After the natural warming that followed the last Ice Age, there were repeated periods when masses of icebergs broke off from Antarctica into the Southern Ocean.
After the natural warming that followed the last Ice Age, there were repeated periods when masses of icebergs broke off from Antarctica into the Southern Ocean. A new data-model study led by the University of Bonn now shows that it took only a decade to initiate this tipping point in the climate system, and that ice mass loss then continued for many centuries. Accompanying modeling studies suggest that today's accelerating Antarctic ice mass loss also represents such a tipping point, which could lead to irreversible and long-lasting ice retreat and global sea level rise. The study has now been published in the journal Nature Communications.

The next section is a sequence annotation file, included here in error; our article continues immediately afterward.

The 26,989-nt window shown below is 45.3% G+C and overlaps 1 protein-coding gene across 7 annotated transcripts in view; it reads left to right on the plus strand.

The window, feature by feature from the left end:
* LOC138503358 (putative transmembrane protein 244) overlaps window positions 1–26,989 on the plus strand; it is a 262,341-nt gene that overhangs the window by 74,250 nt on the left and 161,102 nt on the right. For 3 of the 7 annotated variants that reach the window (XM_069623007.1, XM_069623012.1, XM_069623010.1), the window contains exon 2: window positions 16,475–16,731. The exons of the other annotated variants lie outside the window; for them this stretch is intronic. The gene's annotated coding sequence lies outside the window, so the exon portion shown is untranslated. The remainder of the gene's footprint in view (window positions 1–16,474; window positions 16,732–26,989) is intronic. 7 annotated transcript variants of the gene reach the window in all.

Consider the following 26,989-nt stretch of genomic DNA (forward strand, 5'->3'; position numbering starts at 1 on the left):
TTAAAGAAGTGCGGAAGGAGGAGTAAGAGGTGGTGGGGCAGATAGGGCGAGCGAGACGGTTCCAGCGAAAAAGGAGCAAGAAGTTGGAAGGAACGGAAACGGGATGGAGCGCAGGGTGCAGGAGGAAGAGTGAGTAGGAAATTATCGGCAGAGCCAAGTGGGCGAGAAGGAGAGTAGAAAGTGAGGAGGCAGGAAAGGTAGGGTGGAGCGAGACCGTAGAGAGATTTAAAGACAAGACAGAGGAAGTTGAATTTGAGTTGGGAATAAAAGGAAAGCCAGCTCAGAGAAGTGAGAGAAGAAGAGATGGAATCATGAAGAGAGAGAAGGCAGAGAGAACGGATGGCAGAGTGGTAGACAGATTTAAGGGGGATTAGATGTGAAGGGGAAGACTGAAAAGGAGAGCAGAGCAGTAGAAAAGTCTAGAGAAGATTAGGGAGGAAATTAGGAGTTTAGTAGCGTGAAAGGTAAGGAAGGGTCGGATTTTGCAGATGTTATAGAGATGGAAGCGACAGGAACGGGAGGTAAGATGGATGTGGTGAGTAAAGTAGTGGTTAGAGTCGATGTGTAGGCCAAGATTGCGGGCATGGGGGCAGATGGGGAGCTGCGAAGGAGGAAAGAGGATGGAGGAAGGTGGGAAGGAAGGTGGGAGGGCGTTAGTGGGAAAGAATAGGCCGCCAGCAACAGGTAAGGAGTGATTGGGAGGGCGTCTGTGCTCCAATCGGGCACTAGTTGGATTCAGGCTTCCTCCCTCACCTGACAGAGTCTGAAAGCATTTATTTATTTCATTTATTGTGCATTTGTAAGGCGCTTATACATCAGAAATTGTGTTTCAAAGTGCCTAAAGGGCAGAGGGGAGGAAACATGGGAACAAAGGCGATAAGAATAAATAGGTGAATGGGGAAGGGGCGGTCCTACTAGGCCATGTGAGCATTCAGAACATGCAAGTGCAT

To understand what the consequences of current and future human-induced climate warming may be, it helps to take a look at the past: how did sea-level changes look like during times of natural climate warming? In a recent study, an international research team led by Dr. Michael Weber from the Institute of Geosciences at the University of Bonn investigated this question. In doing so, they focused on the Antarctic Ice Sheet as the largest remaining ice sheet on Earth.
There, they searched for evidence of icebergs that broke off the Antarctic continent, floated in the surrounding ocean and melted down in the major gateway to lower latitudes called “Iceberg Alley”. In the process, the icebergs released encapsulated debris that accumulated on the ocean floor. The team took sediment cores from the deep ocean in 3.5 km water depth from the area, dated the natural climate archive and counted the ice-rafted debris.
Read more at University of Bonn
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